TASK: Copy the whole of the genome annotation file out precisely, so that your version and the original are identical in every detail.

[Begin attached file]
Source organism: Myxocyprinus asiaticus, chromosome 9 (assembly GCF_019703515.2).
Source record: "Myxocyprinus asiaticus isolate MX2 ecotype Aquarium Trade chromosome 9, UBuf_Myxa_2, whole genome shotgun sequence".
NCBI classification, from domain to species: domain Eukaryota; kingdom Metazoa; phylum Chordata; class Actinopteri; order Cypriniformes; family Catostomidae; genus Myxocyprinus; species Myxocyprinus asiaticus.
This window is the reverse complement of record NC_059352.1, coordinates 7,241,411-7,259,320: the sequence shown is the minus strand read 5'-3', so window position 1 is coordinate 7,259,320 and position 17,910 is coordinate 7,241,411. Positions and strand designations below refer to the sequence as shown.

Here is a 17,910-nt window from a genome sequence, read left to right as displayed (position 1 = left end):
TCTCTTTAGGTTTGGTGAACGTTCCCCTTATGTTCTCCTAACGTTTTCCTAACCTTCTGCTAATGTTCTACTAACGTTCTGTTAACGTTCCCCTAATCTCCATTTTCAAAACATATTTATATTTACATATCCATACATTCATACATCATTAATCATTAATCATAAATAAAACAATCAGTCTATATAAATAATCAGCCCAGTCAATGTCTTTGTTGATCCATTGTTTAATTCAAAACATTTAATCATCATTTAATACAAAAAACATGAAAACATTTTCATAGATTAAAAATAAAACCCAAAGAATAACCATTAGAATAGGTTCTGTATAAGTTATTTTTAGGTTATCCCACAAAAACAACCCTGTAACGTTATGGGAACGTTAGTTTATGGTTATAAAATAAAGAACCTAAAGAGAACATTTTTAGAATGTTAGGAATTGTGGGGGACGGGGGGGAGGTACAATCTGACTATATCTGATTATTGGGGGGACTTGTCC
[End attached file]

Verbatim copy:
Source organism: Myxocyprinus asiaticus, chromosome 9 (assembly GCF_019703515.2).
Source record: "Myxocyprinus asiaticus isolate MX2 ecotype Aquarium Trade chromosome 9, UBuf_Myxa_2, whole genome shotgun sequence".
NCBI classification, from domain to species: domain Eukaryota; kingdom Metazoa; phylum Chordata; class Actinopteri; order Cypriniformes; family Catostomidae; genus Myxocyprinus; species Myxocyprinus asiaticus.
This window is the reverse complement of record NC_059352.1, coordinates 7,241,411-7,259,320: the sequence shown is the minus strand read 5'-3', so window position 1 is coordinate 7,259,320 and position 17,910 is coordinate 7,241,411. Positions and strand designations below refer to the sequence as shown.

Here is a 17,910-nt window from a genome sequence, read left to right as displayed (position 1 = left end):
TCTCTTTAGGTTTGGTGAACGTTCCCCTTATGTTCTCCTAACGTTTTCCTAACCTTCTGCTAATGTTCTACTAACGTTCTGTTAACGTTCCCCTAATCTCCATTTTCAAAACATATTTATATTTACATATCCATACATTCATACATCATTAATCATTAATCATAAATAAAACAATCAGTCTATATAAATAATCAGCCCAGTCAATGTCTTTGTTGATCCATTGTTTAATTCAAAACATTTAATCATCATTTAATACAAAAAACATGAAAACATTTTCATAGATTAAAAATAAAACCCAAAGAATAACCATTAGAATAGGTTCTGTATAAGTTATTTTTAGGTTATCCCACAAAAACAACCCTGTAACGTTATGGGAACGTTAGTTTATGGTTATAAAATAAAGAACCTAAAGAGAACATTTTTAGAATGTTAGGAATTGTGGGGGACGGGGGGGAGGTACAATCTGACTATATCTGATTATTGGGGGGACTTGTCC